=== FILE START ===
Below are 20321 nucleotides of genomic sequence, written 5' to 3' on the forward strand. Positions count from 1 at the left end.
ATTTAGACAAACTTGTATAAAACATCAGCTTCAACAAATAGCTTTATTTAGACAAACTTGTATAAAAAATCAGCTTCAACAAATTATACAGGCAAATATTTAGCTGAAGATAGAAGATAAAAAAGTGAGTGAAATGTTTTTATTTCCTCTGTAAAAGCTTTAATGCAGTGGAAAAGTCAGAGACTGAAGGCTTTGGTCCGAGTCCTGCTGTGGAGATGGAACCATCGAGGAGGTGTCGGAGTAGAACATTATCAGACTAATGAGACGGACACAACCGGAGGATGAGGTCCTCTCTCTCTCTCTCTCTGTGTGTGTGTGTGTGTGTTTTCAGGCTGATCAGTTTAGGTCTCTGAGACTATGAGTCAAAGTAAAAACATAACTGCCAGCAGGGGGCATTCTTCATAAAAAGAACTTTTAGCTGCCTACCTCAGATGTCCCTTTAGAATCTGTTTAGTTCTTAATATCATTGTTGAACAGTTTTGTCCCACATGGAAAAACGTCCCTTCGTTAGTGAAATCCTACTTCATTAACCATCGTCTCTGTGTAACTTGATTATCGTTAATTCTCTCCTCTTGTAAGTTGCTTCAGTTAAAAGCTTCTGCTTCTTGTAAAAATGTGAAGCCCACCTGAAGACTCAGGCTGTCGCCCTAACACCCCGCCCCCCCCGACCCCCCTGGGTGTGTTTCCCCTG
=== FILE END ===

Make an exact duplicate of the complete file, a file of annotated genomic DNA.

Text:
Below are 20321 nucleotides of genomic sequence, written 5' to 3' on the forward strand. Positions count from 1 at the left end.
ATTTAGACAAACTTGTATAAAACATCAGCTTCAACAAATAGCTTTATTTAGACAAACTTGTATAAAAAATCAGCTTCAACAAATTATACAGGCAAATATTTAGCTGAAGATAGAAGATAAAAAAGTGAGTGAAATGTTTTTATTTCCTCTGTAAAAGCTTTAATGCAGTGGAAAAGTCAGAGACTGAAGGCTTTGGTCCGAGTCCTGCTGTGGAGATGGAACCATCGAGGAGGTGTCGGAGTAGAACATTATCAGACTAATGAGACGGACACAACCGGAGGATGAGGTCCTCTCTCTCTCTCTCTCTGTGTGTGTGTGTGTGTGTTTTCAGGCTGATCAGTTTAGGTCTCTGAGACTATGAGTCAAAGTAAAAACATAACTGCCAGCAGGGGGCATTCTTCATAAAAAGAACTTTTAGCTGCCTACCTCAGATGTCCCTTTAGAATCTGTTTAGTTCTTAATATCATTGTTGAACAGTTTTGTCCCACATGGAAAAACGTCCCTTCGTTAGTGAAATCCTACTTCATTAACCATCGTCTCTGTGTAACTTGATTATCGTTAATTCTCTCCTCTTGTAAGTTGCTTCAGTTAAAAGCTTCTGCTTCTTGTAAAAATGTGAAGCCCACCTGAAGACTCAGGCTGTCGCCCTAACACCCCGCCCCCCCCGACCCCCCTGGGTGTGTTTCCCCTG